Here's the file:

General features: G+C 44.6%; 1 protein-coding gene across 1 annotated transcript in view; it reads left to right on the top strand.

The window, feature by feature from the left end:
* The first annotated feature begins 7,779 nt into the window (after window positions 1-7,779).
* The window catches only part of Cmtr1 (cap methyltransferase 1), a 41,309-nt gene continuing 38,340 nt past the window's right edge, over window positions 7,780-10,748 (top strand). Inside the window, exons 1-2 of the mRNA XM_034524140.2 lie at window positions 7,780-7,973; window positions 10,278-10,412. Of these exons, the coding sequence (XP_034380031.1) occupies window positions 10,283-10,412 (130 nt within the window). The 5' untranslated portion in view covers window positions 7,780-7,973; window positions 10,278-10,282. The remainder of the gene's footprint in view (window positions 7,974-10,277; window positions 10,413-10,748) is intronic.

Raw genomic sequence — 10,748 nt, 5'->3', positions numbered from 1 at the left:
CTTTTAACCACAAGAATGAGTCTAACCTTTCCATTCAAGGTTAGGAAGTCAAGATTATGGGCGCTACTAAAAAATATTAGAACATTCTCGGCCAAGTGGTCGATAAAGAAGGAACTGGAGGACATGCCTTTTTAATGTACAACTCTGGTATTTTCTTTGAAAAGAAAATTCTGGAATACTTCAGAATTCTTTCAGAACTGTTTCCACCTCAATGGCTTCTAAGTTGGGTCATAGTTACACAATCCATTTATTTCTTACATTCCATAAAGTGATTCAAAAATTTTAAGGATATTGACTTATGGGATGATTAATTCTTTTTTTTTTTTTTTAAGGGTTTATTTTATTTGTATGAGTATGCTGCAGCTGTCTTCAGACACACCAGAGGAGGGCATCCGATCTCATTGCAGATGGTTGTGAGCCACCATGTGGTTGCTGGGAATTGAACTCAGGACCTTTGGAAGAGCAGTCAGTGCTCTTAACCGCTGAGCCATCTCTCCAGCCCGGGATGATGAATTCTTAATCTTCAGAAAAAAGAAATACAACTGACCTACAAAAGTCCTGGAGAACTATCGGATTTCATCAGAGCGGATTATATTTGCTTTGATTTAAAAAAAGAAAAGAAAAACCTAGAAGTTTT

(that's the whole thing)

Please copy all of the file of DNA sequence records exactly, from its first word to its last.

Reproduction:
General features: G+C 44.6%; 1 protein-coding gene across 1 annotated transcript in view; it reads left to right on the top strand.

The window, feature by feature from the left end:
* The first annotated feature begins 7,779 nt into the window (after window positions 1-7,779).
* The window catches only part of Cmtr1 (cap methyltransferase 1), a 41,309-nt gene continuing 38,340 nt past the window's right edge, over window positions 7,780-10,748 (top strand). Inside the window, exons 1-2 of the mRNA XM_034524140.2 lie at window positions 7,780-7,973; window positions 10,278-10,412. Of these exons, the coding sequence (XP_034380031.1) occupies window positions 10,283-10,412 (130 nt within the window). The 5' untranslated portion in view covers window positions 7,780-7,973; window positions 10,278-10,282. The remainder of the gene's footprint in view (window positions 7,974-10,277; window positions 10,413-10,748) is intronic.

Raw genomic sequence — 10,748 nt, 5'->3', positions numbered from 1 at the left:
CTTTTAACCACAAGAATGAGTCTAACCTTTCCATTCAAGGTTAGGAAGTCAAGATTATGGGCGCTACTAAAAAATATTAGAACATTCTCGGCCAAGTGGTCGATAAAGAAGGAACTGGAGGACATGCCTTTTTAATGTACAACTCTGGTATTTTCTTTGAAAAGAAAATTCTGGAATACTTCAGAATTCTTTCAGAACTGTTTCCACCTCAATGGCTTCTAAGTTGGGTCATAGTTACACAATCCATTTATTTCTTACATTCCATAAAGTGATTCAAAAATTTTAAGGATATTGACTTATGGGATGATTAATTCTTTTTTTTTTTTTTTAAGGGTTTATTTTATTTGTATGAGTATGCTGCAGCTGTCTTCAGACACACCAGAGGAGGGCATCCGATCTCATTGCAGATGGTTGTGAGCCACCATGTGGTTGCTGGGAATTGAACTCAGGACCTTTGGAAGAGCAGTCAGTGCTCTTAACCGCTGAGCCATCTCTCCAGCCCGGGATGATGAATTCTTAATCTTCAGAAAAAAGAAATACAACTGACCTACAAAAGTCCTGGAGAACTATCGGATTTCATCAGAGCGGATTATATTTGCTTTGATTTAAAAAAAGAAAAGAAAAACCTAGAAGTTTT